Following the surge of the avian flu over the last year and the latest case detected in Nova Scotia this week, farmers in Nova Scotia are looking to the Houston government to follow the lead of the other Atlantic provinces to fund the development of a testing lab in the province.
Farmers continue to feel the economic effects and additional burden on resources of the avian flu outbreak, which began in February 2022. If an animal is suspected to have the illness there is an intensive process that follows to keep animals and surrounding farms safe. The current system involves sending samples out-of-province, sometimes as far as Guelph, Ontario or Winnipeg, Manitoba, resulting in long wait times for results and greater disruptions to farm operations.
“It adds unneeded stress and financial strain on these farmers,” says Thom Oulton, Vice- Chair of the Chicken Farmers of Nova Scotia. “We are the only province in Atlantic Canada that hasn’t stepped up to bring in this service to support farmers. Poultry is a growing industry for Nova Scotia and the government should be taking steps like this to bolster its success.”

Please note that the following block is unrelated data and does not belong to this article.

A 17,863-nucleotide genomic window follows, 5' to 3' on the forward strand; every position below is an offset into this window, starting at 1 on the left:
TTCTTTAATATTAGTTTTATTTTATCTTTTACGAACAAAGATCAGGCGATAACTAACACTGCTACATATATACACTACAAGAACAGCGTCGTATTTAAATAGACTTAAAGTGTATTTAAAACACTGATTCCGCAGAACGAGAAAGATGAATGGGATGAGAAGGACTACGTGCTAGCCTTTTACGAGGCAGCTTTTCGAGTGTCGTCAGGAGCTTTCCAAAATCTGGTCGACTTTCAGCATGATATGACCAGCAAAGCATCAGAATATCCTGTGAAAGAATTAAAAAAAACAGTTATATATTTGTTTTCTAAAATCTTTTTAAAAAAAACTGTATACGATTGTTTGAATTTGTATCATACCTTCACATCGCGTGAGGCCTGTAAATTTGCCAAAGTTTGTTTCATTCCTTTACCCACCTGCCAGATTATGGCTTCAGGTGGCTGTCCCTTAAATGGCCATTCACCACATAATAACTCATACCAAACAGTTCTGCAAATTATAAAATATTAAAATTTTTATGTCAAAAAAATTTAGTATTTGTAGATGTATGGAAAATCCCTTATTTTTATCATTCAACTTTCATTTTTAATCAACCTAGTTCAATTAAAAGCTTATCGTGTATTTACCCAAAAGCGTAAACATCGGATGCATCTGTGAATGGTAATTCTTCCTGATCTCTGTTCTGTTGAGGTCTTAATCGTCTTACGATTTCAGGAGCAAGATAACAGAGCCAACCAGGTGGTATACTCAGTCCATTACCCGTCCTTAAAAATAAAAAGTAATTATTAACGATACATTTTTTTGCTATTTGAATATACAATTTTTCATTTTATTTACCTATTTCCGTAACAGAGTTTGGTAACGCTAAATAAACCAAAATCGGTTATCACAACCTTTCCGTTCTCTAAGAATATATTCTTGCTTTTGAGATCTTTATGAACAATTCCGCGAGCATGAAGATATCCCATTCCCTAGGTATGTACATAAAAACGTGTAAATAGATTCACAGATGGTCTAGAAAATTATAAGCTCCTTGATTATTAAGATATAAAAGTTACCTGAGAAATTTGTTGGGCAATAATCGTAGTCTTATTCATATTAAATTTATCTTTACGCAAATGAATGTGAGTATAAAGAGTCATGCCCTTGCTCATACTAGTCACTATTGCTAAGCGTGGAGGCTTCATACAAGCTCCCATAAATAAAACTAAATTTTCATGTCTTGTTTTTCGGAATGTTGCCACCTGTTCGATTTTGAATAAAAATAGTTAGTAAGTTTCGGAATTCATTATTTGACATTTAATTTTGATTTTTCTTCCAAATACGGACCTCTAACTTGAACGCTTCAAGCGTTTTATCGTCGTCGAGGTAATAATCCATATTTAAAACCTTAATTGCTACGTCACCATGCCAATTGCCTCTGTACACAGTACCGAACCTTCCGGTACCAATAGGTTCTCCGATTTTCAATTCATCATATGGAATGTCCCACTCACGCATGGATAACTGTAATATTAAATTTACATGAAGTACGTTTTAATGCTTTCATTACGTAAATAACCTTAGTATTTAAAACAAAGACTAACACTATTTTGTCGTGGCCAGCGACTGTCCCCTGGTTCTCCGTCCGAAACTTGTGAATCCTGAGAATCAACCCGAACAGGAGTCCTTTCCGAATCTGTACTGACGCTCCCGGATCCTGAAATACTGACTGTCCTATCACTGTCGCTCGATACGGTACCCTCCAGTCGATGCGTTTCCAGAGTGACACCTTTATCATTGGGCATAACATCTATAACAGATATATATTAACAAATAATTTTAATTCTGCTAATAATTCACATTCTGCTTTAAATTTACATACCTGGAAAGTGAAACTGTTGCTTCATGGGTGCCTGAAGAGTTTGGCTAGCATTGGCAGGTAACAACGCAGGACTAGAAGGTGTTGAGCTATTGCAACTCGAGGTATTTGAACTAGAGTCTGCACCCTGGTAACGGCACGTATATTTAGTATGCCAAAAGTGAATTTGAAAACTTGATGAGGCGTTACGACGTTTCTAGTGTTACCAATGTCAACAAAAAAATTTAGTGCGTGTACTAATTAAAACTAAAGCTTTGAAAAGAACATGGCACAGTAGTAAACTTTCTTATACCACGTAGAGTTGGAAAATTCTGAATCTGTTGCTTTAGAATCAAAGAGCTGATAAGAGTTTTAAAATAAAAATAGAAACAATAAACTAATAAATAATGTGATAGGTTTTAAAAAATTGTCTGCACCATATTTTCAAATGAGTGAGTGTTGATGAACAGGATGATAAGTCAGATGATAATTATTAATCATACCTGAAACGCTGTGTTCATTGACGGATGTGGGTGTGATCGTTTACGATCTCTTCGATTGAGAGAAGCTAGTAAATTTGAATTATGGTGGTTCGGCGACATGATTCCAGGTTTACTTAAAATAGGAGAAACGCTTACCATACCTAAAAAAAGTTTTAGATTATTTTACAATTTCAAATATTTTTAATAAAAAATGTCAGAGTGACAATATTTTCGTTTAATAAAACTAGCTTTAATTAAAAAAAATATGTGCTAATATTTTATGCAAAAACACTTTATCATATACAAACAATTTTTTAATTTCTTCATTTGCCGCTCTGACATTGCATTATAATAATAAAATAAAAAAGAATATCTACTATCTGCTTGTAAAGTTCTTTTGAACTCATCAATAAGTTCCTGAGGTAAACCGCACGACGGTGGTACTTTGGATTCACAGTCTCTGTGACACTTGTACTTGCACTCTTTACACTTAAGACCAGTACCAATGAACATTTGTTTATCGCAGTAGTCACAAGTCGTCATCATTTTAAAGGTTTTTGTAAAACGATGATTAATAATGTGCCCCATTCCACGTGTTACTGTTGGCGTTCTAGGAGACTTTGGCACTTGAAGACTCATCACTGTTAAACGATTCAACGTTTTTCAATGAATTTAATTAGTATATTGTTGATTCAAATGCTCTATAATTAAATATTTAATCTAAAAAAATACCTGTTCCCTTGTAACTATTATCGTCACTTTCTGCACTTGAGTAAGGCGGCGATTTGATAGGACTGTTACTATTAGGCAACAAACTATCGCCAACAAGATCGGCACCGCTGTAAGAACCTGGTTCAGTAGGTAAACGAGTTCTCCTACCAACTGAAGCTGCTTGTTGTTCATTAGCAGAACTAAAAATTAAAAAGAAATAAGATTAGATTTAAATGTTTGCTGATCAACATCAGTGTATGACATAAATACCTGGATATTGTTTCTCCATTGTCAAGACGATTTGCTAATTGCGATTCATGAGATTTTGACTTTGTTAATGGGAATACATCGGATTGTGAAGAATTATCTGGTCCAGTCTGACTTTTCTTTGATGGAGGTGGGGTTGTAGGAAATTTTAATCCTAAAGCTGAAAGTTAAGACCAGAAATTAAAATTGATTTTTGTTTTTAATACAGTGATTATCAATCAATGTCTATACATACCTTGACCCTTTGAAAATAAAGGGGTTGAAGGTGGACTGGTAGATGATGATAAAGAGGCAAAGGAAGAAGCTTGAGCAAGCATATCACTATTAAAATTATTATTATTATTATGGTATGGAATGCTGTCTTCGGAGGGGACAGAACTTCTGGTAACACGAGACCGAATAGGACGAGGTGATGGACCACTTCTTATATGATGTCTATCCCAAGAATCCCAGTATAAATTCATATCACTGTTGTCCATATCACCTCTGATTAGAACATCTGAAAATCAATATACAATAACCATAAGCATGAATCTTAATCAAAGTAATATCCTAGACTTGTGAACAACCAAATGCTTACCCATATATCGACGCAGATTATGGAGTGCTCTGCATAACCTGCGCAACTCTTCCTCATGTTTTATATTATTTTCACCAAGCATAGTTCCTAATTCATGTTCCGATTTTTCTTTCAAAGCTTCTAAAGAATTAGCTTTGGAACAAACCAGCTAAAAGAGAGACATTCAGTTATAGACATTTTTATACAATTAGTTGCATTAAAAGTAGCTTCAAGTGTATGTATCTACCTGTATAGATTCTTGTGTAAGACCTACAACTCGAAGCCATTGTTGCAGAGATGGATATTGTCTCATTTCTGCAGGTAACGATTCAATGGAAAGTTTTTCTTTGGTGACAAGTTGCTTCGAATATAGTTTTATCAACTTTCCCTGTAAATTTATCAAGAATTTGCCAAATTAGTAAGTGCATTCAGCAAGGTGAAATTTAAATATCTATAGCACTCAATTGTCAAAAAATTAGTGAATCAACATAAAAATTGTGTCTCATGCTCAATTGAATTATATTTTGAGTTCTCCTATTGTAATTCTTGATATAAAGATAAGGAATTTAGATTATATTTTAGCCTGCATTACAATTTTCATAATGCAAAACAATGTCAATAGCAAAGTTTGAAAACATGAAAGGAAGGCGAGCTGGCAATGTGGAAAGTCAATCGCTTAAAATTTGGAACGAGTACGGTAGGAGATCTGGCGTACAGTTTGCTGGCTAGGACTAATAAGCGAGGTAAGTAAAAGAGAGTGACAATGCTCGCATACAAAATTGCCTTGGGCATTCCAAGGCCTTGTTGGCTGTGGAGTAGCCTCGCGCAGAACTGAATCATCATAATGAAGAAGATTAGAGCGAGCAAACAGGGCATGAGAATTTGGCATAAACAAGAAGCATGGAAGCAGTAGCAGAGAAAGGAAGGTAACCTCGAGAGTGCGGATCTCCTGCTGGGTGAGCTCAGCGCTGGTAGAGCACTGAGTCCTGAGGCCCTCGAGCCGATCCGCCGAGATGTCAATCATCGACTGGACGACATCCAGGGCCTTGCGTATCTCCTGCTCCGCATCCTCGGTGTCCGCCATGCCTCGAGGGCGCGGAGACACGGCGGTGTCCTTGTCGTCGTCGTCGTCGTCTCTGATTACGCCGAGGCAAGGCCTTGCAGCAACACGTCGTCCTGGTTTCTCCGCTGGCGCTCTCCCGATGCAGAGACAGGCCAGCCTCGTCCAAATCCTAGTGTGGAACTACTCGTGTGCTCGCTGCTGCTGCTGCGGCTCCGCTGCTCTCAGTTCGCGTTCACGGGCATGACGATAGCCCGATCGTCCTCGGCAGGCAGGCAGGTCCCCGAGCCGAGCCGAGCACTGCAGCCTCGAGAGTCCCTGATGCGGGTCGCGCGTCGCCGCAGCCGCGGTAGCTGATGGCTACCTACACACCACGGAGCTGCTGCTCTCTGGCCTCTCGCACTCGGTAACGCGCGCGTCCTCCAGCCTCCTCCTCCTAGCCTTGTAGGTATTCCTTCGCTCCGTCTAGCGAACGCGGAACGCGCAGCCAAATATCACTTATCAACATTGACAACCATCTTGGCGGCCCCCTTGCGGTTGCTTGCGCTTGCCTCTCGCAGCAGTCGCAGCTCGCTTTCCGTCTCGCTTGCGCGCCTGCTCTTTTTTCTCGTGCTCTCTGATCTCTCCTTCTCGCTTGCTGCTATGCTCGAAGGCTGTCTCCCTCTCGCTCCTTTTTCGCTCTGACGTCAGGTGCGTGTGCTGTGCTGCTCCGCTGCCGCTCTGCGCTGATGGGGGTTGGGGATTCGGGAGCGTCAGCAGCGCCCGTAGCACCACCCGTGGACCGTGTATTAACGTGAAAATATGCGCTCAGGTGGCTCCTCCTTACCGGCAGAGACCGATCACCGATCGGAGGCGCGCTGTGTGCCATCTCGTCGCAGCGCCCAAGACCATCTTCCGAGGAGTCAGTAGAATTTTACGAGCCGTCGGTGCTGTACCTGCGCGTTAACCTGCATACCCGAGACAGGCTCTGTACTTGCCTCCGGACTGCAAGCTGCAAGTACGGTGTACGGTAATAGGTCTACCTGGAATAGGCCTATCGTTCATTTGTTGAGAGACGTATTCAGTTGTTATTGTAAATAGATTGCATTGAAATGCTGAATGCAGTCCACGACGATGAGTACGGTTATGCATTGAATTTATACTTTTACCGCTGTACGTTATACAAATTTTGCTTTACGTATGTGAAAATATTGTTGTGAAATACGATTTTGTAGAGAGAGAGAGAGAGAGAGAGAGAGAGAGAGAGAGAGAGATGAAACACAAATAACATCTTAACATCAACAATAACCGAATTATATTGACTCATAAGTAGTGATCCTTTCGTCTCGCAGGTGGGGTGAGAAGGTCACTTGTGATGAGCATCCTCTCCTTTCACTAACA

New Brunswick had their Fredericton lab certified last year. Newfoundland and PEI have plans to ensure their own testing capacity. The introduction of a lab in Nova Scotia would mean a quicker turnaround for diagnosis and any safety protocols to follow. The proposed facility will also assist in managing other foreign animal diseases that could impact locally farmed animals in the province.
“Nova Scotia already has an animal health lab in Truro. We need to expand its mandate and operations to address the urgent concerns about avian flu,” said Keith Irving, the Agriculture Shadow Minister and Liberal MLA for Kings South. “We produce the most poultry in the Atlantic provinces, but we are not seeing proactive actions and investments by the government to protect this important sector of our rural economy
and finally deal with this issue.”